|Temperature: 39.6°F | Humidity: 90% | Pressure: 29.97in ( Falling) | Conditions: Overcast | Wind Direction: ENE | Wind Speed: 9.4mph|
WASL TESTS UNKIND TO MONROE SCHOOLS
September 10, 2008
(MONROE, WA) -- It is not good news this year for Monroe schools when it comes to the infamous WASL tests. That is the test Washington schools use to comply with the federal “No Child Left Behind” act, which was designed to measure school achievement and hold schools accountable.
This year Washington State raised the percentage of “cells” to be considered passing from 60 to 74 percent. However the Monroe School District only produced a 67 percent passing rate this year and many other state districts also fell into the failing zone after the bar was raised to 74 percent. Monroe is now one of 30 school districts in Washington that are listed as needing improvement.
Under the federal system that measures student achievement, schools must pass a progress benchmark called “Adequate Yearly Progress” or AYP for short.
To meet this benchmark students in schools are broken down into categories called “cells” for the purpose of monitoring. There are a number of cells that represent such things as race, English language learners, special needs, and income levels and a student may qualify for more than one cell.
Whether a cell is performing up to standards depends on whether average scores in that cell meet the standard set by the government. The cell is considered failing if it does not meet that standard. And should any school have any single cell fail, the entire school is then rated as failing for the year.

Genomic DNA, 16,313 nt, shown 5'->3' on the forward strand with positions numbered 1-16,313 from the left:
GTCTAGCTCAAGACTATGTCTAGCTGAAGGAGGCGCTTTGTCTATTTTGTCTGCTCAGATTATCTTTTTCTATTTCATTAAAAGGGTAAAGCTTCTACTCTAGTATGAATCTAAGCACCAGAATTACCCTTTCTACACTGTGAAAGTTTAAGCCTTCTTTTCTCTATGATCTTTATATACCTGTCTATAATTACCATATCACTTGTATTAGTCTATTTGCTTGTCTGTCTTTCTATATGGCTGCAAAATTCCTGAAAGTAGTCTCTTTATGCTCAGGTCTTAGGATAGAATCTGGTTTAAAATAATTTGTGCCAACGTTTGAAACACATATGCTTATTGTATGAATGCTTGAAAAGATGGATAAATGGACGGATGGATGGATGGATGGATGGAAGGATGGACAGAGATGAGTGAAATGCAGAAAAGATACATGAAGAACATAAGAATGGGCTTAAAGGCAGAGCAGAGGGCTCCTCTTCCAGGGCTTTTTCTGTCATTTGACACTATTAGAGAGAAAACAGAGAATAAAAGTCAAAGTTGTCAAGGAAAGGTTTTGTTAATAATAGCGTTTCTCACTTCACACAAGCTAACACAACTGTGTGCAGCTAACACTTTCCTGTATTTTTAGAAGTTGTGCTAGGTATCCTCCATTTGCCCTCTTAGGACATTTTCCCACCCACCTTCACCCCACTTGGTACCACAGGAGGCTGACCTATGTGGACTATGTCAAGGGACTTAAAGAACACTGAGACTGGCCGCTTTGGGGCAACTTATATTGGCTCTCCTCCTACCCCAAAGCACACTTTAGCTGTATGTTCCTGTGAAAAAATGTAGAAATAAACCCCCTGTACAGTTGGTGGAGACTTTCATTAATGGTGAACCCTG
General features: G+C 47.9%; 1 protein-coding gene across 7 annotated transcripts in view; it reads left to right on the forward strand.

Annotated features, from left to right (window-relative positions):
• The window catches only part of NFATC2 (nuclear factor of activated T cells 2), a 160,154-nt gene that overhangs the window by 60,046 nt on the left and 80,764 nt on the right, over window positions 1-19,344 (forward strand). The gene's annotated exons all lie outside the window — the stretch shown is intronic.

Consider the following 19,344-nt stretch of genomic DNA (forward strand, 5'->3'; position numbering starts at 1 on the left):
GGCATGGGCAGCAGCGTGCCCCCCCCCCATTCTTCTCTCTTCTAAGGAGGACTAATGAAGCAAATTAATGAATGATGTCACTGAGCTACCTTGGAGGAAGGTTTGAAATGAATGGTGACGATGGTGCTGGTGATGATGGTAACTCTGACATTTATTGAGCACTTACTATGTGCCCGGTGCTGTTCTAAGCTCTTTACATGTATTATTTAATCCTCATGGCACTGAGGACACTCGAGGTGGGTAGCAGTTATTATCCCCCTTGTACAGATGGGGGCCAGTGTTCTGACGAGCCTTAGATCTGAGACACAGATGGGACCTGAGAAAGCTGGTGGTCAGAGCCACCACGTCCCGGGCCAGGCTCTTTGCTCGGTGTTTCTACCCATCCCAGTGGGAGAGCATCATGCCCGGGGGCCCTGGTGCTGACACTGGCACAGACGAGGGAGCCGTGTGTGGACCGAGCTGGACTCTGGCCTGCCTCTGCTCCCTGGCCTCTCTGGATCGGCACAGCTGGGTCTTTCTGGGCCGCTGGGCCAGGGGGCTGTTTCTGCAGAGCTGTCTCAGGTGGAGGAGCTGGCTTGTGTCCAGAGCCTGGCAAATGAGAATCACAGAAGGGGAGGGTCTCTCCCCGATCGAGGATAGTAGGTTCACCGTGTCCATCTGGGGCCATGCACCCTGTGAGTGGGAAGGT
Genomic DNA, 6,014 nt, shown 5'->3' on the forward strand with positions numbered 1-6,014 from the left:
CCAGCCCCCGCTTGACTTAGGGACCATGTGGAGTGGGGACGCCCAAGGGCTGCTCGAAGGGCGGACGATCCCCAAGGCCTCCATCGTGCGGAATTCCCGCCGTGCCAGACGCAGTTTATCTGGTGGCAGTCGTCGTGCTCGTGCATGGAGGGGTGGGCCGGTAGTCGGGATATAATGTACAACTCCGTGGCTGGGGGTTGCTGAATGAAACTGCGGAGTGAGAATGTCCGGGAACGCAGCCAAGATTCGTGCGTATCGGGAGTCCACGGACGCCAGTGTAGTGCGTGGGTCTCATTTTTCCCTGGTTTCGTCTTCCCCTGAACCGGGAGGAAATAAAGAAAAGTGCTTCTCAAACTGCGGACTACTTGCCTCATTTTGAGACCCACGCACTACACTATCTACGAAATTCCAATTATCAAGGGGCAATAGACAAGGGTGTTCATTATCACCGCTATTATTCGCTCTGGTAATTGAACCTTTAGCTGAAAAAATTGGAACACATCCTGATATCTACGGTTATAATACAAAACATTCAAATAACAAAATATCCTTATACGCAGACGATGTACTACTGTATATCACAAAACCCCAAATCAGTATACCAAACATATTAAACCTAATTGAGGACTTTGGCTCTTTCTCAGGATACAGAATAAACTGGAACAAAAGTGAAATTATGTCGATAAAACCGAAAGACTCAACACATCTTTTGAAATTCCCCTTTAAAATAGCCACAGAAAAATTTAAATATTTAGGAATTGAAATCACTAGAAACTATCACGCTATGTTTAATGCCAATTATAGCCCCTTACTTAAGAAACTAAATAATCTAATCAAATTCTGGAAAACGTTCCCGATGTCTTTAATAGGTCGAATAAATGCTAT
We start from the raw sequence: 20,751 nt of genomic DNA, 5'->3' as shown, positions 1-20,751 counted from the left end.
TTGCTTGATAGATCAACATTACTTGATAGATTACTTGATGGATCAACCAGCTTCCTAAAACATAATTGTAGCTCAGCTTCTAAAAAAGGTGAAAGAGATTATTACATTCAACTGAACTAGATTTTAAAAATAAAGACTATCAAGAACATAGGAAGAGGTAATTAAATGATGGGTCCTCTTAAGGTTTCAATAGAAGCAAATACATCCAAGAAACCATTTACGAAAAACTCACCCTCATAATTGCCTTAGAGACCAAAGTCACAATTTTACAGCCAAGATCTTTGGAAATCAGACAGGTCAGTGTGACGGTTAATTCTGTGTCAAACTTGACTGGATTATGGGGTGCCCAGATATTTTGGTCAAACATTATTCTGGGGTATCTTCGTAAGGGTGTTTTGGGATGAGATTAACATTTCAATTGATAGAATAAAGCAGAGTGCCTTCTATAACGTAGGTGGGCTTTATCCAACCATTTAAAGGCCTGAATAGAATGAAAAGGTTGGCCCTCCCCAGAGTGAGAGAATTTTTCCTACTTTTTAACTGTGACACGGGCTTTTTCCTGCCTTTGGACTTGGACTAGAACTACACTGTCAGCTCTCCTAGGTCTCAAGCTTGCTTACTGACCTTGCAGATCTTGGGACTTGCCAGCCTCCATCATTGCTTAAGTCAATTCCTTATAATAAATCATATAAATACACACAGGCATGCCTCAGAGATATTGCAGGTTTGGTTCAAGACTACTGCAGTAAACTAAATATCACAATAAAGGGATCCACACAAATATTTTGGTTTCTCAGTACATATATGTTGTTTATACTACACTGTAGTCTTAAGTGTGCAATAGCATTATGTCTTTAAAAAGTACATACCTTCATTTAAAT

And if a failing school receives Title One federal money based on the schools’ low-income students, then the federal government may assess mandates on the district in question. These mandates typically restrict how federal money can be spent within the district and also requires the district to provide additional services to students at failing schools.
Many educators dislike the way the entire system is set up claiming it is too complex, unpredictable, leaves districts with little control over the process and does not take into effect gains in education within schools and school districts districts that are not reflected in he WASL scores.
Many teachers also consider it unfair to some students that all children in the state take the same test regardless of individual physical and mental capabilities or mastery of the English language.
Of the four schools in the Monroe School District considered failing for 2008, two of them are Title One schools, Park Place Middle School and Frank Wagner Elementary School.
The district sent out a letter to parents in these schools explaining what options are available to them. The two other schools are Monroe High School and Fryelands Elementary. This is the first year Fryelands has been labeled a failing school under the federal system of student performance.
A school can be considered as “failing” even if just one set of students do not have scores that average above the federal guideline. At Fryelands Elementary, low-income students in math failed to meet the federal standard.